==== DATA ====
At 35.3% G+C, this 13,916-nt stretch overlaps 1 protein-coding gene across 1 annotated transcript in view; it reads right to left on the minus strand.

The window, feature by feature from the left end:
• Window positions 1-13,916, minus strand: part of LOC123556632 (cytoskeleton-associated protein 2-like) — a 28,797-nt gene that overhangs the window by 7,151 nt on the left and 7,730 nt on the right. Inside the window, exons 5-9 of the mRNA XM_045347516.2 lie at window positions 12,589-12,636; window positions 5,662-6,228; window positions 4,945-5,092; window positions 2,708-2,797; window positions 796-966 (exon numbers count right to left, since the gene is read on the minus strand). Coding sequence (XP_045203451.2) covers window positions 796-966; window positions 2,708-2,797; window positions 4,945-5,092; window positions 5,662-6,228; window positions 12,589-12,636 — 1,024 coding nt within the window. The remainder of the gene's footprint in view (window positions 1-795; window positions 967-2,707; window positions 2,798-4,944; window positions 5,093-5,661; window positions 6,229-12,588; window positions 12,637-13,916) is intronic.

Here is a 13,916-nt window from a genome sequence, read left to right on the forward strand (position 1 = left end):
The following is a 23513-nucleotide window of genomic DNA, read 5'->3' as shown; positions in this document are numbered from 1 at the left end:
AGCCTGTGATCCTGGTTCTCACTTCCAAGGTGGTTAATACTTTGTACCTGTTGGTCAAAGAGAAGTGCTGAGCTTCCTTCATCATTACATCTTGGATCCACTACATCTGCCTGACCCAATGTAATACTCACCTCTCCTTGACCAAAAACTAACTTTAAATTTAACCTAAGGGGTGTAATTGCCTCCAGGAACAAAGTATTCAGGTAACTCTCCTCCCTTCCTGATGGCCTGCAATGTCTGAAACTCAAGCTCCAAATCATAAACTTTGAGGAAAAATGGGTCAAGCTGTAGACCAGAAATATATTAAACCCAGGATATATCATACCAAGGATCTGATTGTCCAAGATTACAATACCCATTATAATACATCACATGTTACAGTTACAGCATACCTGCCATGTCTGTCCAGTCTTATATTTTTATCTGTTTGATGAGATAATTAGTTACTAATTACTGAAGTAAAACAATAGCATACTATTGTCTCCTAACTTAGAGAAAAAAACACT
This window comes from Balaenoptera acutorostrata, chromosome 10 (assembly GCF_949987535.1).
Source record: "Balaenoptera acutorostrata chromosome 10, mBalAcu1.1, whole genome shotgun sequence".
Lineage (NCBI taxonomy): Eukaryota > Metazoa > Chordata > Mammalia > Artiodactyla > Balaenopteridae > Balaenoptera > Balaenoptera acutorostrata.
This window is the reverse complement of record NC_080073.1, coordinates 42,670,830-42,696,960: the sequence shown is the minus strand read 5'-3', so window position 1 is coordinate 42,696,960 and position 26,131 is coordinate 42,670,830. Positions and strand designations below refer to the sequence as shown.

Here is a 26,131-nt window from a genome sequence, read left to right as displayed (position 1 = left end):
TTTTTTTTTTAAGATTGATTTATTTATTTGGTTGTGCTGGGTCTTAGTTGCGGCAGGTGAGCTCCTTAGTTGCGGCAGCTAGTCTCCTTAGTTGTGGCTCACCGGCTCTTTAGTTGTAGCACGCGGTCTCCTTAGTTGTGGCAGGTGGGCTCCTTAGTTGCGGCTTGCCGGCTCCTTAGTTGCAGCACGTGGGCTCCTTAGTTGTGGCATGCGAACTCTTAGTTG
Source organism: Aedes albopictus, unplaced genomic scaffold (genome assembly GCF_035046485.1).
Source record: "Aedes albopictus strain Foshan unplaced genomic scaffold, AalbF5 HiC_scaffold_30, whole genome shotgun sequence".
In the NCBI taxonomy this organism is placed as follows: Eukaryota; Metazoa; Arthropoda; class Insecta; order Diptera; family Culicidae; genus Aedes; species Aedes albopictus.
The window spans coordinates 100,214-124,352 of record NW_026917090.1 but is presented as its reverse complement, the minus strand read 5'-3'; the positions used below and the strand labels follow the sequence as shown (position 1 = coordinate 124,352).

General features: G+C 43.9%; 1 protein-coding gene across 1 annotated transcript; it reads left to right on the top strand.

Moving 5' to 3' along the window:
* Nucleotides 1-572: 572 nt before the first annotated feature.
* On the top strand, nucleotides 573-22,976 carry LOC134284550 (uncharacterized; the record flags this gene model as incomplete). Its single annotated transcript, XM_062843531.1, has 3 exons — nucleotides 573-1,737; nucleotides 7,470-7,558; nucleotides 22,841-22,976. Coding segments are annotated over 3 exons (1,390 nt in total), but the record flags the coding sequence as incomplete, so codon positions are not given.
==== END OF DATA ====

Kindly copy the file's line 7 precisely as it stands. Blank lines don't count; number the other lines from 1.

This window comes from Balaenoptera acutorostrata, chromosome 10 (assembly GCF_949987535.1).